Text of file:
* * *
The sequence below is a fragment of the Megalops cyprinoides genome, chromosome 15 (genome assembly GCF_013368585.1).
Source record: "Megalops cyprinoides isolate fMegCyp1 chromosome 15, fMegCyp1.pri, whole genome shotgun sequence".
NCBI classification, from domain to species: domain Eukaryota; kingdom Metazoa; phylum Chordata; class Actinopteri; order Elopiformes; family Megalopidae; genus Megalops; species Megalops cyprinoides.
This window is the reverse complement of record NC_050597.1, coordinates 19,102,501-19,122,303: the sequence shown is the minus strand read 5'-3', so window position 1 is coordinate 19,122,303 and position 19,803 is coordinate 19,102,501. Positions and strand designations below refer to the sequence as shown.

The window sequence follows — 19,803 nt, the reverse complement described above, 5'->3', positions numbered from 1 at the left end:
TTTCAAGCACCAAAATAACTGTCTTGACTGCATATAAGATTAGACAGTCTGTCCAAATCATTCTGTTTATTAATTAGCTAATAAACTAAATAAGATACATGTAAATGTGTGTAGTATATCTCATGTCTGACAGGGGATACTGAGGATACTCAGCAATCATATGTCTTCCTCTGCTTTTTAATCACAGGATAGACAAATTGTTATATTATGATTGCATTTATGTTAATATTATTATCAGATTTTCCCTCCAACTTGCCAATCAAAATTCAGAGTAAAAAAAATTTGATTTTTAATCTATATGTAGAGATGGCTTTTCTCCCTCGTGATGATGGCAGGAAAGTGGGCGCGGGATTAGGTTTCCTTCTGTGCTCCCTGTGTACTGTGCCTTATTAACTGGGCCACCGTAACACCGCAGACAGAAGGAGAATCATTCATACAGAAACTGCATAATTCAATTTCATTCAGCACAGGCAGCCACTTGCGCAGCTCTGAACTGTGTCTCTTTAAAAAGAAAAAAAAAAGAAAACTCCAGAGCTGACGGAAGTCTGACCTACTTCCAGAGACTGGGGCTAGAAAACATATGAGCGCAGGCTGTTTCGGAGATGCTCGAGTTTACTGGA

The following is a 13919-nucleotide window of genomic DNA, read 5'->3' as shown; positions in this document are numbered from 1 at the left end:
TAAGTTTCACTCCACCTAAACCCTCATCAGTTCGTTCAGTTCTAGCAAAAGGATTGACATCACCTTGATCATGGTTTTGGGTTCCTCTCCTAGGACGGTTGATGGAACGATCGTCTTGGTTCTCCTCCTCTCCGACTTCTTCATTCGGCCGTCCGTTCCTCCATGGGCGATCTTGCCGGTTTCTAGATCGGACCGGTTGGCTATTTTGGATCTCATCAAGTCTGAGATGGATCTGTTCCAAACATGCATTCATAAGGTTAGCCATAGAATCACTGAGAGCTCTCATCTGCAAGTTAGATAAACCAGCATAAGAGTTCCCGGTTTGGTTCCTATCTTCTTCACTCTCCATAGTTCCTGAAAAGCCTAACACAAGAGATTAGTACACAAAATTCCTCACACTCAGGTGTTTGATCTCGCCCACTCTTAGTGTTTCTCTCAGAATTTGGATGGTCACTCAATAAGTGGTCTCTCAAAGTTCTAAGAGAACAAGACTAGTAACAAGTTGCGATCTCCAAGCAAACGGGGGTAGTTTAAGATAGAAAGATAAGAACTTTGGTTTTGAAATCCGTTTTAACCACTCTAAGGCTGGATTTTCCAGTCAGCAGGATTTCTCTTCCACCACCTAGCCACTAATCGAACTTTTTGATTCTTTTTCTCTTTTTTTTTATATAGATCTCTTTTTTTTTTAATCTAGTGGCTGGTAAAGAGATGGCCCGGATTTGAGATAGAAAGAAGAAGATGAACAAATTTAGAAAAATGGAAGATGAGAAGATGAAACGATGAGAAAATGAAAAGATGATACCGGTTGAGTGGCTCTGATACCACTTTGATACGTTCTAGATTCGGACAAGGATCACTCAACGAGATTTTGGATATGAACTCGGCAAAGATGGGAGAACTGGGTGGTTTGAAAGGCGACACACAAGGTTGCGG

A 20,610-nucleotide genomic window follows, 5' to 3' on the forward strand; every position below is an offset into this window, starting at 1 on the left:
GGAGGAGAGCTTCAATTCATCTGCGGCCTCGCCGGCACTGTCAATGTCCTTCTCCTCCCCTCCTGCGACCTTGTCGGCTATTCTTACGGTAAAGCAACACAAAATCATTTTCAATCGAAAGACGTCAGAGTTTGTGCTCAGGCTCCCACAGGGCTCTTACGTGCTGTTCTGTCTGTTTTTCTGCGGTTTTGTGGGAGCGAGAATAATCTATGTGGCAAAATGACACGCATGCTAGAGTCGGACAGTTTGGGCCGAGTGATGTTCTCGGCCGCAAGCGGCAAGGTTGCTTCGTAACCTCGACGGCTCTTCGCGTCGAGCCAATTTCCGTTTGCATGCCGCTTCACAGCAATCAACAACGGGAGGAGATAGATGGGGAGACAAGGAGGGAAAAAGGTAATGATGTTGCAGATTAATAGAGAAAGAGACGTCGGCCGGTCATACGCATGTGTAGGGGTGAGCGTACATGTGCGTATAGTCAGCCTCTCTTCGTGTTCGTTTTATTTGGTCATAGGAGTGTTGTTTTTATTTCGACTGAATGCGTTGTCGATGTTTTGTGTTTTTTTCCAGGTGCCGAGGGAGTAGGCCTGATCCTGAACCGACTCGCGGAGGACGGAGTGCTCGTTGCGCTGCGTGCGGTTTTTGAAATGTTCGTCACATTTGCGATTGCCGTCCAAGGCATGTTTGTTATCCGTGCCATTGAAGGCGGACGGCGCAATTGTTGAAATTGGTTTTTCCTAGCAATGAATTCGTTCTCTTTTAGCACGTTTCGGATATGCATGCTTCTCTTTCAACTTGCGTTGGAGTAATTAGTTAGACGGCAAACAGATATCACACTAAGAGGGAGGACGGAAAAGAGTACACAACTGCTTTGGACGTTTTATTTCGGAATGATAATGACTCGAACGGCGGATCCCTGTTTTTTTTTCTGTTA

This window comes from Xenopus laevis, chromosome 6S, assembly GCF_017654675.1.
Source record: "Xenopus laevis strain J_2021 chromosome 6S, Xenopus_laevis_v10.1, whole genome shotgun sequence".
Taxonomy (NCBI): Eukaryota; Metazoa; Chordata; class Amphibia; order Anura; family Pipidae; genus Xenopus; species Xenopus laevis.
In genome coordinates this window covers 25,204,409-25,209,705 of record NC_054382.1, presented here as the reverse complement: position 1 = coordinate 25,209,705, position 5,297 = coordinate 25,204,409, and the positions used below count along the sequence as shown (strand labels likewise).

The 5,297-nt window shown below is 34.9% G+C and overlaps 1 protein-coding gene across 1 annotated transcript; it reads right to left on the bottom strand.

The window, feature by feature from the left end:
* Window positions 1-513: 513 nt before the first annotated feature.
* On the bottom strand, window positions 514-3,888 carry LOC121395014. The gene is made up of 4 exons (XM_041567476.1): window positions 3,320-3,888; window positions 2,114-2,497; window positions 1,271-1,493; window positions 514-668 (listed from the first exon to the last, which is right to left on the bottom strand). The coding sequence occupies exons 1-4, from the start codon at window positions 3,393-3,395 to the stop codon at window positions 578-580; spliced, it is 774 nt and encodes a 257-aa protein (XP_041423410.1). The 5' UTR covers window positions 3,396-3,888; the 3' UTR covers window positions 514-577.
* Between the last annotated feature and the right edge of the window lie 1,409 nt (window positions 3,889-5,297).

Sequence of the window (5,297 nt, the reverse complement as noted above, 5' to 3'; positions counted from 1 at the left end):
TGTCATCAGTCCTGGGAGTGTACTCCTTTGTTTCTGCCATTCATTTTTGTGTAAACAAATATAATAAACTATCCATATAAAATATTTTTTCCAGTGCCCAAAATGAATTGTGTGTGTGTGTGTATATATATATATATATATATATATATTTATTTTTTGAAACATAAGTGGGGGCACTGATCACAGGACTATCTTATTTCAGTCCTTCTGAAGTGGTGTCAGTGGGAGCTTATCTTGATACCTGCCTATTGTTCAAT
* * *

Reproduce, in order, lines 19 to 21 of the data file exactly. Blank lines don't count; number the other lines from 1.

* Between the last annotated feature and the right edge of the window lie 1,409 nt (window positions 3,889-5,297).

Sequence of the window (5,297 nt, the reverse complement as noted above, 5' to 3'; positions counted from 1 at the left end):
TGTCATCAGTCCTGGGAGTGTACTCCTTTGTTTCTGCCATTCATTTTTGTGTAAACAAATATAATAAACTATCCATATAAAATATTTTTTCCAGTGCCCAAAATGAATTGTGTGTGTGTGTGTATATATATATATATATATATATATATTTATTTTTTGAAACATAAGTGGGGGCACTGATCACAGGACTATCTTATTTCAGTCCTTCTGAAGTGGTGTCAGTGGGAGCTTATCTTGATACCTGCCTATTGTTCAAT